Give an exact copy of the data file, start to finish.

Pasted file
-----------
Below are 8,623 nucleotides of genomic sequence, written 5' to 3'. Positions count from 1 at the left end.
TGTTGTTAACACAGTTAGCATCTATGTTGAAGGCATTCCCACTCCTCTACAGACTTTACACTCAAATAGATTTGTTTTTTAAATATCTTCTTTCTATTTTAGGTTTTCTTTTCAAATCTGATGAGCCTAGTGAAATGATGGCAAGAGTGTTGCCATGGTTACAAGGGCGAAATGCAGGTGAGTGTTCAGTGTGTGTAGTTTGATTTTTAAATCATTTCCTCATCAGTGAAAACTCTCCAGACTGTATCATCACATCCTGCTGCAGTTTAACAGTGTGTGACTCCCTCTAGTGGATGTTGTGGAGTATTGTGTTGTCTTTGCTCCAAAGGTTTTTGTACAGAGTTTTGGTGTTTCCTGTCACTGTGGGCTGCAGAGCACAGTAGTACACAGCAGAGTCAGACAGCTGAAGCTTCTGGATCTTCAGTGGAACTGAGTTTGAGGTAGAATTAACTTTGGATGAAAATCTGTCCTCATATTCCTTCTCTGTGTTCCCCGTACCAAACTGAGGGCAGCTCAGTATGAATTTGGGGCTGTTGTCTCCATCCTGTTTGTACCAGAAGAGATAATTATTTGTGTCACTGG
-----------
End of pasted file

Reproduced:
Below are 8,623 nucleotides of genomic sequence, written 5' to 3'. Positions count from 1 at the left end.
TGTTGTTAACACAGTTAGCATCTATGTTGAAGGCATTCCCACTCCTCTACAGACTTTACACTCAAATAGATTTGTTTTTTAAATATCTTCTTTCTATTTTAGGTTTTCTTTTCAAATCTGATGAGCCTAGTGAAATGATGGCAAGAGTGTTGCCATGGTTACAAGGGCGAAATGCAGGTGAGTGTTCAGTGTGTGTAGTTTGATTTTTAAATCATTTCCTCATCAGTGAAAACTCTCCAGACTGTATCATCACATCCTGCTGCAGTTTAACAGTGTGTGACTCCCTCTAGTGGATGTTGTGGAGTATTGTGTTGTCTTTGCTCCAAAGGTTTTTGTACAGAGTTTTGGTGTTTCCTGTCACTGTGGGCTGCAGAGCACAGTAGTACACAGCAGAGTCAGACAGCTGAAGCTTCTGGATCTTCAGTGGAACTGAGTTTGAGGTAGAATTAACTTTGGATGAAAATCTGTCCTCATATTCCTTCTCTGTGTTCCCCGTACCAAACTGAGGGCAGCTCAGTATGAATTTGGGGCTGTTGTCTCCATCCTGTTTGTACCAGAAGAGATAATTATTTGTGTCACTGG